Paul was not saying the laws were no longer of any worth, but that obedience to the law was not the primary focus for Christians. Christians – whether Jewish or Gentile - showed their worthiness of God’s forgiveness through faith – not so much faith in Christ, as faithfulness to Christ. The disciplinarian is no longer needed, for faith has given the Gentiles the freedom of adulthood.
"As many of you as were baptized into Christ have clothed yourselves with Christ. There is no longer Jew or Greek, there is no longer slave or free, there is no longer male and female; for all of you are one in Christ Jesus. And if you belong to Christ, then you are Abraham's offspring, heirs according to the promise."
Today, anyone can wear anything they like. Rich people shop on Rodeo Drive in raggedy clothes, and poor people buy designer knockoffs at Ross. When I look at you, I can’t tell just from your clothing whether you are poor or wealthy, well educated or illiterate, or even where in the world you might come from. In Paul's time, clothes really did make the man. The clothes a person wore were determined by class and social status, and governed by laws. Just because you could afford a toga didn’t mean you could wear one – you had to be a member of the nobility. The color purple was worn only by royalty, although members of the Roman Senate could wear a tiny stripe of purple on their togas. Anyone could tell with just a glance where you stood in society based on what you had on.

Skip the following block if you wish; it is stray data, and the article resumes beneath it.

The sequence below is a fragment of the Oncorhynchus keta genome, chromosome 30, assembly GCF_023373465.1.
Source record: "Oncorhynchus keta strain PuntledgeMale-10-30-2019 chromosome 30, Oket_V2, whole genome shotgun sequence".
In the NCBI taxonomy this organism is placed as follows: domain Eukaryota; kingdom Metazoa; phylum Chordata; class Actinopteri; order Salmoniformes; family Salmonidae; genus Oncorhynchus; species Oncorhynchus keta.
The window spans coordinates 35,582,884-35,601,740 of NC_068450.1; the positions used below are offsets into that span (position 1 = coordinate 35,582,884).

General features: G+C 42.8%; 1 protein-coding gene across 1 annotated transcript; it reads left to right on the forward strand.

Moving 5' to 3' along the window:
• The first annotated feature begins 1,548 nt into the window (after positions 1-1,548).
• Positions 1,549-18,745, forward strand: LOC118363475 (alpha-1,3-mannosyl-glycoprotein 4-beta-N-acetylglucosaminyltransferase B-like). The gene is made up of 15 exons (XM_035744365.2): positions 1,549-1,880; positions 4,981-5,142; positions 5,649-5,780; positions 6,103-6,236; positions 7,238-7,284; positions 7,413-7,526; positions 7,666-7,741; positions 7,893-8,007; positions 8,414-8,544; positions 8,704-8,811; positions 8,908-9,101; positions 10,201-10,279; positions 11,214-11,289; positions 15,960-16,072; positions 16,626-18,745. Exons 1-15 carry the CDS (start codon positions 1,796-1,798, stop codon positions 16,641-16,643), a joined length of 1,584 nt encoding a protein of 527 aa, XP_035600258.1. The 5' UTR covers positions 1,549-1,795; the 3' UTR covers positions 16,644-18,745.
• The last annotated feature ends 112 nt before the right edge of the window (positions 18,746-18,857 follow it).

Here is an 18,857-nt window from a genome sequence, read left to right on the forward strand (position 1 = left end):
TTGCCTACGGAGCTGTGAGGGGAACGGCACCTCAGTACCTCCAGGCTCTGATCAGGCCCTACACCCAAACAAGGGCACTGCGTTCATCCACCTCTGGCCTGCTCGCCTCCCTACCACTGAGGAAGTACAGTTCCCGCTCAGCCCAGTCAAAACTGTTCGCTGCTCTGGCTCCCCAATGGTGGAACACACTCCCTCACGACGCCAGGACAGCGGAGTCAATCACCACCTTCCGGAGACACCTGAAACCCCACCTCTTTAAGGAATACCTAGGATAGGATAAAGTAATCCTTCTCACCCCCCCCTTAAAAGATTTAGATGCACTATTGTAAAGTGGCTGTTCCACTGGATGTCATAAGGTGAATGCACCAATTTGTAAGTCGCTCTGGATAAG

For the early Christians, the image of clothing themselves in Christ had a very specific meaning. At their baptism, every new Christian received a new robe as they emerged from the water, identical to every other baptismal robe, a very tangible symbol of the new life they were entering. For those early Christians, the image evoked with the mention of their baptismal clothing was the image of equality. Just as they were all clothed the same in baptism, so as Christians they are equal – Jews and Greeks, equally Christian. Men and women – one in Christ. Slave and free – equal in status, equally loved by God, equally forgiven. As Christians, as members of the body of Christ, they are now to relate to one another in perfect equality. They were to relate to one another in perfect equality in the community that is the Christian ideal – in the way that God intends for all people to live in the world to come.